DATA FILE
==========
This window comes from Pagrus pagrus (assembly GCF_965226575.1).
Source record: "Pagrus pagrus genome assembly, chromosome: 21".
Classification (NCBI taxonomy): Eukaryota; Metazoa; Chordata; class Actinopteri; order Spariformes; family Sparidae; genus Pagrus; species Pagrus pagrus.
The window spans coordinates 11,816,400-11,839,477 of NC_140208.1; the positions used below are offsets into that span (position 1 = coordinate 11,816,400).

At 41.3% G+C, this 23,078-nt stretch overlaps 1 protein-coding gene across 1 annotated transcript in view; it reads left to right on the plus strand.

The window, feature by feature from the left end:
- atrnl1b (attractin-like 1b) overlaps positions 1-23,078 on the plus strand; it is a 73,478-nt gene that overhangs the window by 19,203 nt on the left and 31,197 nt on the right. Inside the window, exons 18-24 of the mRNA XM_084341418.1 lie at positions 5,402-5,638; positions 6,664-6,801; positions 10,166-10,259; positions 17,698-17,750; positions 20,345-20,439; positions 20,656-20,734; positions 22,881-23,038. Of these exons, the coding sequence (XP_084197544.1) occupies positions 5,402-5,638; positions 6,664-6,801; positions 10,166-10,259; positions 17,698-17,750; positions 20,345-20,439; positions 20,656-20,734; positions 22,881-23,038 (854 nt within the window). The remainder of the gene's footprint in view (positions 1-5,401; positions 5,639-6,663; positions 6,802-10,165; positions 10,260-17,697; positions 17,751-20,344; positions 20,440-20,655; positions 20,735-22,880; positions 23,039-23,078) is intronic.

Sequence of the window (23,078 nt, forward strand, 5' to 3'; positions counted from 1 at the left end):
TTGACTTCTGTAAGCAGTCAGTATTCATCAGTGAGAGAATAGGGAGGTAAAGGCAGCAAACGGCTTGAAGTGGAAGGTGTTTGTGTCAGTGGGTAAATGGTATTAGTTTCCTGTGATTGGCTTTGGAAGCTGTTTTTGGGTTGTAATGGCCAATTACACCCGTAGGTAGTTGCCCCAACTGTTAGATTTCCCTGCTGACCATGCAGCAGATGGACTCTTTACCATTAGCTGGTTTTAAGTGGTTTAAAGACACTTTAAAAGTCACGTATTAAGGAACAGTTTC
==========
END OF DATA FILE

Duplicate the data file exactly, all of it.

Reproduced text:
This window comes from Pagrus pagrus (assembly GCF_965226575.1).
Source record: "Pagrus pagrus genome assembly, chromosome: 21".
Classification (NCBI taxonomy): Eukaryota; Metazoa; Chordata; class Actinopteri; order Spariformes; family Sparidae; genus Pagrus; species Pagrus pagrus.
The window spans coordinates 11,816,400-11,839,477 of NC_140208.1; the positions used below are offsets into that span (position 1 = coordinate 11,816,400).

At 41.3% G+C, this 23,078-nt stretch overlaps 1 protein-coding gene across 1 annotated transcript in view; it reads left to right on the plus strand.

The window, feature by feature from the left end:
- atrnl1b (attractin-like 1b) overlaps positions 1-23,078 on the plus strand; it is a 73,478-nt gene that overhangs the window by 19,203 nt on the left and 31,197 nt on the right. Inside the window, exons 18-24 of the mRNA XM_084341418.1 lie at positions 5,402-5,638; positions 6,664-6,801; positions 10,166-10,259; positions 17,698-17,750; positions 20,345-20,439; positions 20,656-20,734; positions 22,881-23,038. Of these exons, the coding sequence (XP_084197544.1) occupies positions 5,402-5,638; positions 6,664-6,801; positions 10,166-10,259; positions 17,698-17,750; positions 20,345-20,439; positions 20,656-20,734; positions 22,881-23,038 (854 nt within the window). The remainder of the gene's footprint in view (positions 1-5,401; positions 5,639-6,663; positions 6,802-10,165; positions 10,260-17,697; positions 17,751-20,344; positions 20,440-20,655; positions 20,735-22,880; positions 23,039-23,078) is intronic.

Sequence of the window (23,078 nt, forward strand, 5' to 3'; positions counted from 1 at the left end):
TTGACTTCTGTAAGCAGTCAGTATTCATCAGTGAGAGAATAGGGAGGTAAAGGCAGCAAACGGCTTGAAGTGGAAGGTGTTTGTGTCAGTGGGTAAATGGTATTAGTTTCCTGTGATTGGCTTTGGAAGCTGTTTTTGGGTTGTAATGGCCAATTACACCCGTAGGTAGTTGCCCCAACTGTTAGATTTCCCTGCTGACCATGCAGCAGATGGACTCTTTACCATTAGCTGGTTTTAAGTGGTTTAAAGACACTTTAAAAGTCACGTATTAAGGAACAGTTTC